Moneygram released their 2018 Q1 results earlier this week and it doesn’t make for kind reading. Since the failed bid from Ant Financial, MoneyGram has lost much of its value and in the past three days, the stock fell another 25% taking it back to where it was pre-bid. What’s going on and what can we learn for the sector more broadly?
- MoneyGram’s underlying money transfer business is shrinking. Digital (whilst growing) is still only 16% of the overall business. This is against the background of CEO W. Alexander Holmes stating in the earnings call on Tuesday: “Make no mistake we believe our cash network is an extremely valuable asset and one that we will leverage to win.” He continued later that the “…cash presence as sort of the value add side of the equation for both sends and receives and so we will be positioning ourselves that way and kind of pivoting the marketing a little bit.” 84% of the business is about to pivot. That’s a big pivot. On the plus side, there are some parts where the investment has at least caught up with the competition such as in digital onboarding.
- Margins are declining and whilst MoneyGram is certainly happy it did not lose the Walmart white-label contract, initial numbers from MoneyGram are that 85% of the customers using the new white-label service were already MoneyGram customers and with lower pricing in the new deal, they are cannibalising their base.
- The value of goodwill (intangible assets such as brand) on MoneyGram’s balance sheet is $442m and is now higher than the value of the whole company ($415m). The market is either saying the underlying business is worth nothing or goodwill on the balance sheet isn’t worth what it’s marked at – but it can’t be both.
Which leaves the obvious question – what’s next for MoneyGram? Can the business turn itself around and compete? Its digital revenue is only around $50m making it smaller than many of the new fintechs in the space. Since Western Union has shown no appetite for MoneyGram does that leave only Ria?
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The Broader Takeways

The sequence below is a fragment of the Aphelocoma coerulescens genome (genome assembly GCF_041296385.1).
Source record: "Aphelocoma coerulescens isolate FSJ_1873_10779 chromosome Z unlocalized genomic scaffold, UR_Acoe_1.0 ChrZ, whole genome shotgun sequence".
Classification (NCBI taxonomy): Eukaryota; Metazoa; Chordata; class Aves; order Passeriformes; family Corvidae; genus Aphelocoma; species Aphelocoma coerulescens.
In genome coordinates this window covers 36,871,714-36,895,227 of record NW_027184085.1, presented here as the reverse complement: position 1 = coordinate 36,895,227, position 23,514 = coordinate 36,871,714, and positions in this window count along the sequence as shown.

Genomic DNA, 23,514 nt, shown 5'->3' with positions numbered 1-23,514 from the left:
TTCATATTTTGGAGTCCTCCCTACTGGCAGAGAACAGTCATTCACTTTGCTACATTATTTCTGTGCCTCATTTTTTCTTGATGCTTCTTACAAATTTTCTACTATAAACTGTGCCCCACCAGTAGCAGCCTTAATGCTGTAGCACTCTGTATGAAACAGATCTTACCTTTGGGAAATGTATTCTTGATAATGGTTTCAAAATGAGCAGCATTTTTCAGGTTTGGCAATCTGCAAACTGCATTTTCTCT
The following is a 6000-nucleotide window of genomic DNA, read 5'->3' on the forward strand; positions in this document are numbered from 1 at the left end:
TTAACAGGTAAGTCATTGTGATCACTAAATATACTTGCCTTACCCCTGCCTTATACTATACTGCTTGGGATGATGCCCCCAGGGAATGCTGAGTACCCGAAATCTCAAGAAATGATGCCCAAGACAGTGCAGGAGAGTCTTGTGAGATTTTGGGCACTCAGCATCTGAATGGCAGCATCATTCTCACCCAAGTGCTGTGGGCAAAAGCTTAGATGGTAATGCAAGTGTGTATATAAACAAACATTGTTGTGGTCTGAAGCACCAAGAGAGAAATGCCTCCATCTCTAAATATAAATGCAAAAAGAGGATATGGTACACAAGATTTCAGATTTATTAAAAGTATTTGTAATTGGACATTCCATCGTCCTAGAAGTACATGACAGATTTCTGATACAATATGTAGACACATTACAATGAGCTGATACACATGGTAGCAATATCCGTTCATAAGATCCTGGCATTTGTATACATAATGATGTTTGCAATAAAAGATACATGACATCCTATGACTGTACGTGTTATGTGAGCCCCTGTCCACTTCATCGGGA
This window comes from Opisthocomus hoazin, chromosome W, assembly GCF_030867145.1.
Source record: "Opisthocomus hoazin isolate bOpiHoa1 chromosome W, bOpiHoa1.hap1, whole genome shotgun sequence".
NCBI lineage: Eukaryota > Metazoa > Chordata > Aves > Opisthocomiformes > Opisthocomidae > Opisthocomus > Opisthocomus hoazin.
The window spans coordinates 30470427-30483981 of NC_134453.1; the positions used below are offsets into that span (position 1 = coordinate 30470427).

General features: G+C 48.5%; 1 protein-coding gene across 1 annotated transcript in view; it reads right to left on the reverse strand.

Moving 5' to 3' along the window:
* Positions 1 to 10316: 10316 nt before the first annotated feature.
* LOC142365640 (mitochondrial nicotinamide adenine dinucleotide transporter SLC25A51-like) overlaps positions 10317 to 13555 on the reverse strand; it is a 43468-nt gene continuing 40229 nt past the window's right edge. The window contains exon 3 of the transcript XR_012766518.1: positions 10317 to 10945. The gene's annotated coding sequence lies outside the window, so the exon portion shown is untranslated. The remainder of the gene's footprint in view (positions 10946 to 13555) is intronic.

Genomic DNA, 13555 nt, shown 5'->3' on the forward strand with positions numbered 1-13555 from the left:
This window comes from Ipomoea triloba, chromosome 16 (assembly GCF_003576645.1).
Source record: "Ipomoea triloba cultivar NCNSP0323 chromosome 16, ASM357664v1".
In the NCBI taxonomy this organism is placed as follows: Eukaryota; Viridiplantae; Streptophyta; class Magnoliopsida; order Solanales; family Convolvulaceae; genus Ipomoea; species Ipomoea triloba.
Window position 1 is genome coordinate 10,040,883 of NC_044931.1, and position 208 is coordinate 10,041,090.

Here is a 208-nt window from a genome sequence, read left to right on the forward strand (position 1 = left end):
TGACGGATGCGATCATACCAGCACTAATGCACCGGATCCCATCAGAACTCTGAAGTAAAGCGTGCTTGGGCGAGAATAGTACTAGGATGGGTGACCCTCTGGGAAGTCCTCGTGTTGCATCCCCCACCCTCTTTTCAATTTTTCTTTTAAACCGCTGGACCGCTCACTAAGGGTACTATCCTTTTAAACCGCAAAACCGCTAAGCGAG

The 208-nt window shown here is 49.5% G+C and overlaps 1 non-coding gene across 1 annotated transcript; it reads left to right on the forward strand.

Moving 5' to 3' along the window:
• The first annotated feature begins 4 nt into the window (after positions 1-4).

12 years ago, MoneyGram was at its peak. It cost $286 to buy a share (it now costs $6.5/share). Revenue back in Q1 2006 wasn’t far off what it is now but the business was worth 35 times more. In 2006, MoneyGram had the potential to be any of the digital players we see today. A few lessons can be learned from this week’s comments from MoneyGram’s CEO:
- Data should have been at the center of the business
Making data an asset in your business is not a cost free exercise. Just talk to your compliance department and anyone on an internal GDPR committee. But most businesses know that truly understanding your customer can pay big rewards. “The more I [MoneyGram] can collect about consumers, the more information they are willing to give us, the easier it is to authenticate, easier it is to communicate with them, and easier it is to effectuate our business from a risk reward perspective over the long-term” -W. Alexander Holmes, MoneyGram CEO
- Maintaining a long-tail of physical agents is an expensive way to build your brand ‘
Two weeks ago, Nick Day, CEO of Small World Financial Services shared with us the value of having a smaller network of physical locations for brand building. MoneyGram accepted this week that maybe this benefit for them has now been exhausted: “I think probably 10 years ago I think my view was a little bit different, right. It was a marketing opportunity being assigned to promote your brand and get out there in the market. But I think the world has changed quite a bit.” W. Alexander Holmes, MoneyGram CEO
- Pricing pressure will continue
Clearly this is not news to anyone. But how much of a premium can MoneyGram’s brand sustain if any at all?
The Blockbuster & Netflix story reminds us of one truth for business. When you are out in front and one the leaders in the market, you still can’t rest on your laurels. Fintechs take note, someone out there is trying to disrupt the very business you just disrupted.